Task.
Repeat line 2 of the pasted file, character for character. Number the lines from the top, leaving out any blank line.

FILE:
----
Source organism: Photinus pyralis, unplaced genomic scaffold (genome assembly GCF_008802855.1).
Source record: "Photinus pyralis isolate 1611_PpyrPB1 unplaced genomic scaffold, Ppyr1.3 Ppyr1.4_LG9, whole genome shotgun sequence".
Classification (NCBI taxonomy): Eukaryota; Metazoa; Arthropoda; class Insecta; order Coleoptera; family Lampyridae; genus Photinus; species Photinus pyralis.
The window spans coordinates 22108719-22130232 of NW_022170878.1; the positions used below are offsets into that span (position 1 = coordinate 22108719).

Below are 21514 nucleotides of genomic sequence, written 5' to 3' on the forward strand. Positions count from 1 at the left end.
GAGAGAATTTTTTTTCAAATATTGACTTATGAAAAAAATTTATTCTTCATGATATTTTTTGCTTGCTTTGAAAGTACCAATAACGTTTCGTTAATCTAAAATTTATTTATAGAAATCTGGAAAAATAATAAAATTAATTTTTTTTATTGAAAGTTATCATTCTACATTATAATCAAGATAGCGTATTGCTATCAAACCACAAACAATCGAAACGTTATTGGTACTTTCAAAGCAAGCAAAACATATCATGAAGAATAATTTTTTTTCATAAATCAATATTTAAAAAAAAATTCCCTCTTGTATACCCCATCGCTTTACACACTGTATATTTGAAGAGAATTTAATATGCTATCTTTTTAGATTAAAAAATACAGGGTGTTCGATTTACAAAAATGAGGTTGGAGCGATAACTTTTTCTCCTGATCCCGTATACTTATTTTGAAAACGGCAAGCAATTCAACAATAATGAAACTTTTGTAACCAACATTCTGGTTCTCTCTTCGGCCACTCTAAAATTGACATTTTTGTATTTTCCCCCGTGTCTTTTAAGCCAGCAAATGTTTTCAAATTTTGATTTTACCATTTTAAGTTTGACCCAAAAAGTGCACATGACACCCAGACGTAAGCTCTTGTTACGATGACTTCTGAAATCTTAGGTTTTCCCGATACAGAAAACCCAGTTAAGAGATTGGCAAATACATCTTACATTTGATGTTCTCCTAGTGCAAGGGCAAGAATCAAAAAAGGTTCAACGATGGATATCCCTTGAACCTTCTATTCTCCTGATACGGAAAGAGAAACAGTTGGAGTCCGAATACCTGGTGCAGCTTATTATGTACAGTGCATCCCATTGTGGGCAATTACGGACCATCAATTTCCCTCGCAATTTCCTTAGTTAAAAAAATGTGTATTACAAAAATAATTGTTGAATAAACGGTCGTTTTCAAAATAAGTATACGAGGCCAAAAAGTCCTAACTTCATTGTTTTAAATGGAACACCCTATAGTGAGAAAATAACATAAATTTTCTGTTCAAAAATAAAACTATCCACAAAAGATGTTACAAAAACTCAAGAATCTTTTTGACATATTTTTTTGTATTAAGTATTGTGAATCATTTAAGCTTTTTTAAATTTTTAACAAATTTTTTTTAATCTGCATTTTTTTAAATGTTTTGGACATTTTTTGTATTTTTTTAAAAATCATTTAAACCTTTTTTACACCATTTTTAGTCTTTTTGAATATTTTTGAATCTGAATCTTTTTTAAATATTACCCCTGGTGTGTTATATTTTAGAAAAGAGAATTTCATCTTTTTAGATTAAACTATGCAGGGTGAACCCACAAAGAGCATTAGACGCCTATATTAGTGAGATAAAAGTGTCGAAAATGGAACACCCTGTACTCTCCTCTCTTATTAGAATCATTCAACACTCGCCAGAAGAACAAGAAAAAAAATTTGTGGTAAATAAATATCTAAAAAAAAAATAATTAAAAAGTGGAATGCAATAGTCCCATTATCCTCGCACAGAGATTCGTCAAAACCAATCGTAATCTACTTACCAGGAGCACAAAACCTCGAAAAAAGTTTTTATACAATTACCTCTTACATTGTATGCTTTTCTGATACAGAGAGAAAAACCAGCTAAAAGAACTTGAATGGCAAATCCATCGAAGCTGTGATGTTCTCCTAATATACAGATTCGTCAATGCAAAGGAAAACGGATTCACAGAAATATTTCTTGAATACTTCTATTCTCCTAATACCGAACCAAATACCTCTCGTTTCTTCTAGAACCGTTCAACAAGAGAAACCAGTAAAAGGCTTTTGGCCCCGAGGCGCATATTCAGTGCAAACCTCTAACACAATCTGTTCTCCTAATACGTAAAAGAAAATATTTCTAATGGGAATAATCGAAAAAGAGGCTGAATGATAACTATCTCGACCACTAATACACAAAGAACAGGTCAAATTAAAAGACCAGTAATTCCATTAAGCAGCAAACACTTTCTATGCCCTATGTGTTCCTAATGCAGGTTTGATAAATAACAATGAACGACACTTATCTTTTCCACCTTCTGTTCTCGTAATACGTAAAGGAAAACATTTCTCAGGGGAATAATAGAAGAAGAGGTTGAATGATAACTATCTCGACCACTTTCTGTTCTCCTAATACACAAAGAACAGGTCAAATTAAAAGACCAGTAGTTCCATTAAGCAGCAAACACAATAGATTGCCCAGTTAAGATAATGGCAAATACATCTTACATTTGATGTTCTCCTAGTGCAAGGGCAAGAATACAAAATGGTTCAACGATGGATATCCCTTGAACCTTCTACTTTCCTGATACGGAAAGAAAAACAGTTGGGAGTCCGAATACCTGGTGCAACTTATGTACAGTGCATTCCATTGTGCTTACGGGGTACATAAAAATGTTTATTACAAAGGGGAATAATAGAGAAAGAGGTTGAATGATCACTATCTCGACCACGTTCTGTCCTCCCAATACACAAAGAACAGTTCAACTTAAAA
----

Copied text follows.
Source record: "Photinus pyralis isolate 1611_PpyrPB1 unplaced genomic scaffold, Ppyr1.3 Ppyr1.4_LG9, whole genome shotgun sequence".